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I'm Not A Doctor, But I Play One In The Dojo

Bursting the New Student Bubble - A Taiji Reality Check

All teachers enjoy seeing new students come to a class or practice to check out the arts. For many of them, it's a new world -- mysterious and fascinating.

The first session with me is often a reality check for new students. They often have many tai chi misconceptions. Recently, a great young guy came to our practice -- tall, with his own tai chi uniform already, and moves suggesting some decent experience in other arts.

One of the first things he said was how excited he was to study with "a great master." 

Bubble Burst #1 -- There are very few masters in the United States. There are some very good teachers but I could probably count on one hand the people I would say are masters, and I might have a couple of fingers remaining after the count. So I corrected the new guy and told him I am farther along than he is and can teach him, but I don't have enough time in this lifetime to become what anyone would describe as a "master."

I've been lucky to study with teachers who are much farther along the path than I was when I studied with them. It was clear when members of the Chen family or their top students came around, my teachers were very good, but when compared with the Chen "masters," they were on the same road I'm on -- maybe just farther down the way. One of my teachers was very honest about it, saying he was just a "hobbyist." I respected that. Another started describing himself as a master at one point, but I knew it wasn't true. I had seen him work with Chen Xiaoxing.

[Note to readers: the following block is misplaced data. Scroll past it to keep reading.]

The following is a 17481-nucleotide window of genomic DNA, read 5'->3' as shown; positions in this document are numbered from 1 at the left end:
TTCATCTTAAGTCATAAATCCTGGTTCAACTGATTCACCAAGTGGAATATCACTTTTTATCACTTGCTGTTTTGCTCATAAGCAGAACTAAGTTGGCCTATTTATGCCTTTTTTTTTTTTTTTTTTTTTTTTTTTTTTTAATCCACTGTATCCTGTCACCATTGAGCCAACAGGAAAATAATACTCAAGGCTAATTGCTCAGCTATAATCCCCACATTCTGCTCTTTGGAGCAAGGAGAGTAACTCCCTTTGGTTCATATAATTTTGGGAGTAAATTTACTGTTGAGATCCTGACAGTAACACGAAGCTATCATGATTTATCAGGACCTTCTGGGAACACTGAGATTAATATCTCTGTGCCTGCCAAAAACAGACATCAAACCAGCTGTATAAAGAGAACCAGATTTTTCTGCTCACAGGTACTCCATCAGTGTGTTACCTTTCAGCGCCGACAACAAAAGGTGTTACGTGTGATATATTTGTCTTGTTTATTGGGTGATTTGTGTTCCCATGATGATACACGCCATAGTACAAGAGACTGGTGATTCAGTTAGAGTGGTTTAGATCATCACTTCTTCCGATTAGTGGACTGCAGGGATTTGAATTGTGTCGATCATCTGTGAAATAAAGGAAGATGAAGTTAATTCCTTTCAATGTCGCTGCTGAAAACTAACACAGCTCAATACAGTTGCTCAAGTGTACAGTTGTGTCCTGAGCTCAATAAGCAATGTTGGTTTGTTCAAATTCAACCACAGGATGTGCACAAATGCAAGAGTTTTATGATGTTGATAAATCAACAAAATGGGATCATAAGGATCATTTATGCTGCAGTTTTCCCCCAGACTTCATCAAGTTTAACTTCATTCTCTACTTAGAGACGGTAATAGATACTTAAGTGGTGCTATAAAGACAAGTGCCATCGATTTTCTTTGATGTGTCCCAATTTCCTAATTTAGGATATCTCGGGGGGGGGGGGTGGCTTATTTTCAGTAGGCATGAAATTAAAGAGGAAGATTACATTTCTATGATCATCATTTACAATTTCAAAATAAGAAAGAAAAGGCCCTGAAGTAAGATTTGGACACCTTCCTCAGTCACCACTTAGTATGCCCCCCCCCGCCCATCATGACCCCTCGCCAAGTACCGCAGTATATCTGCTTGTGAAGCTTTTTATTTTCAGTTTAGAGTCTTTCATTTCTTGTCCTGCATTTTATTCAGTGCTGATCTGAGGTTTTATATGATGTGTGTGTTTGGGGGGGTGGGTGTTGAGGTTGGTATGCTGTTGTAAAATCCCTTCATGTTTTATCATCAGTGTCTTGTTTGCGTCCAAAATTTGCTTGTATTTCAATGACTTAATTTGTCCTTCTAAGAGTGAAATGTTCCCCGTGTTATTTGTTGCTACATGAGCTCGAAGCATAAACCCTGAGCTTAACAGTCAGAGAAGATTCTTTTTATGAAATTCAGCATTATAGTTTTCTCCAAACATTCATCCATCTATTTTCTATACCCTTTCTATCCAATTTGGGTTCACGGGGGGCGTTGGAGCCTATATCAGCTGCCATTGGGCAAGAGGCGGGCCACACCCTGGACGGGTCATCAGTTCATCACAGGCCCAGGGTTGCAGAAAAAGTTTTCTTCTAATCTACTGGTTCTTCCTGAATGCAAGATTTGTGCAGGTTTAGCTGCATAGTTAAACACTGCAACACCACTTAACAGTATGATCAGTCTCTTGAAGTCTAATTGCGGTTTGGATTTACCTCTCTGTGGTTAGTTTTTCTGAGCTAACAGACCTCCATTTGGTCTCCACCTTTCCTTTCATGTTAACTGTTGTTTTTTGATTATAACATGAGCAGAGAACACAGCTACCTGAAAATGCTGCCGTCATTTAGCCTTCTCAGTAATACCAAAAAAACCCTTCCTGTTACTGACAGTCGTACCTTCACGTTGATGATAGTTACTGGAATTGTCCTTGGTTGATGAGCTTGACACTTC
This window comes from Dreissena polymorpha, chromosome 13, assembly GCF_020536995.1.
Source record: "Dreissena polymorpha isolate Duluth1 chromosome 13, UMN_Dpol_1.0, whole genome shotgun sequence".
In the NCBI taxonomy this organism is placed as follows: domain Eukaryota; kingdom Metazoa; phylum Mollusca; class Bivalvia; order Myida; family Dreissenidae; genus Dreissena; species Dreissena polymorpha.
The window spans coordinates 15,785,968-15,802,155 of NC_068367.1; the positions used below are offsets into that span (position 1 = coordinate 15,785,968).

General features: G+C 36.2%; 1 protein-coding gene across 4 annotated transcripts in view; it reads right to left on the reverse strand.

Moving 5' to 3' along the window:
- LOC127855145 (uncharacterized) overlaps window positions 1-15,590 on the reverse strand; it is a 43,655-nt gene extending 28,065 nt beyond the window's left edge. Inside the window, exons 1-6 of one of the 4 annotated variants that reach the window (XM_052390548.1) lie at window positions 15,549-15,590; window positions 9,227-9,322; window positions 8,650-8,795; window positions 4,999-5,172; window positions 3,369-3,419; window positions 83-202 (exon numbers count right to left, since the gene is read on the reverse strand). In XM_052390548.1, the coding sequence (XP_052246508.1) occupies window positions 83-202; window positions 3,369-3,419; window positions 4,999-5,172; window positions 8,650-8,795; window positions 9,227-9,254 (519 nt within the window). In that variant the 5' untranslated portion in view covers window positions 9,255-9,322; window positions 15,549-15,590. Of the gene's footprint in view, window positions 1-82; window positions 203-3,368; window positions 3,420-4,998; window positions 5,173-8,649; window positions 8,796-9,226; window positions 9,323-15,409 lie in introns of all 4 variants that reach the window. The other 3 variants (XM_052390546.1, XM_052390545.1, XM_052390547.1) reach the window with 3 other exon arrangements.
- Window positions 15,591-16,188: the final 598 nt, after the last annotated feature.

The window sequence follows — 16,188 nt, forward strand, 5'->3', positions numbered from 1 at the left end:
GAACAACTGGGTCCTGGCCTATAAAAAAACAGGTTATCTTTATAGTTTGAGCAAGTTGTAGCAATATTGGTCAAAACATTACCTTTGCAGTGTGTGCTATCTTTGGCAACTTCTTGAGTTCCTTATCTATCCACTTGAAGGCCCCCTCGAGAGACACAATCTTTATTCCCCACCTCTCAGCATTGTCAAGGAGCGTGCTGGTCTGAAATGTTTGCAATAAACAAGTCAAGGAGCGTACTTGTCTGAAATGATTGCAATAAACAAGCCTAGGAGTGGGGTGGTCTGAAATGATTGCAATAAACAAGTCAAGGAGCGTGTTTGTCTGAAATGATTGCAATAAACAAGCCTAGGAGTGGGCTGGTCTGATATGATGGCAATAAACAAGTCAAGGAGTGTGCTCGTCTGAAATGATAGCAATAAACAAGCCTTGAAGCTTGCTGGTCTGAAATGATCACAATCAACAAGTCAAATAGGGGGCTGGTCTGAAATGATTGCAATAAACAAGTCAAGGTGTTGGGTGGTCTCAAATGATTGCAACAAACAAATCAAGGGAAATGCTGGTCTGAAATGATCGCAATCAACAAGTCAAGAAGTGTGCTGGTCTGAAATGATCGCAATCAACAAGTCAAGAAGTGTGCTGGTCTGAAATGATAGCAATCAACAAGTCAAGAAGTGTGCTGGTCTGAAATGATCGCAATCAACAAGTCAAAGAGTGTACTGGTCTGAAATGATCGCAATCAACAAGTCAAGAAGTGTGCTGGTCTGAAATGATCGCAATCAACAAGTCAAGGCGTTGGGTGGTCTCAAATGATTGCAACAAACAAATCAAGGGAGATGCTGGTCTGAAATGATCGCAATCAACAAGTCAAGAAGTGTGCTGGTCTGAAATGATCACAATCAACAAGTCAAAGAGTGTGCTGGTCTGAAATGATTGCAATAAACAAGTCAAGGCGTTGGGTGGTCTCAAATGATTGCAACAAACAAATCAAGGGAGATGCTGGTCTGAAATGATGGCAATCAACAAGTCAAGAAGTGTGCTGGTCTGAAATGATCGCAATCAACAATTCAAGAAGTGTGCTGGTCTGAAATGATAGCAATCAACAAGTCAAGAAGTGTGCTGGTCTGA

As I practiced recently with the new student, he began to talk about the flow of chi, and how he wanted to learn to focus it in his body and feel it. He may have said that he has felt it at times, warm or tingling in his hands. At that point, I was distracted because I was about to hit him with:

Bubble Burst #2 -- "Chi flow," if it exists at all, is a physical thing. It depends on good body mechanics and structure. 

You can feel anything you want to feel. If you want to feel warmth in your hands, just concentrate long enough and you'll feel it. Want to feel sick or tired? Focus on it and voila -- you'll feel that way.

I demonstrated chi flow by eliminating peng jin and the space between my biceps and chest, closing the armpit. He pushed me over. I expanded the area and filled it with peng. He had a much harder time trying to push me over.

Tai Chi is made up of physical, not metaphysical skills.

We had a good time talking and going through some ground path and silk-reeling exercises. I pointed out the six basic skills that all internal arts students need to develop:

  1. Establishing and maintaining the ground path
  2. Maintaining peng jin
  3. Whole-body movement
  4. Silk-reeling or "spiraling" energy
  5. Opening and closing the kua
  6. Dan T'ien rotation

I coached him through some fighting applications, and he laughed at how relaxed you can be while knocking someone to the ground with movements such as Walking Obliquely." I also showed him that no matter where your hands and feet are, a self-defense application is happening. When the hands are in a movement that some might call a "transition," it can actually be used in a self-defense situation. It's an eye-opening experience.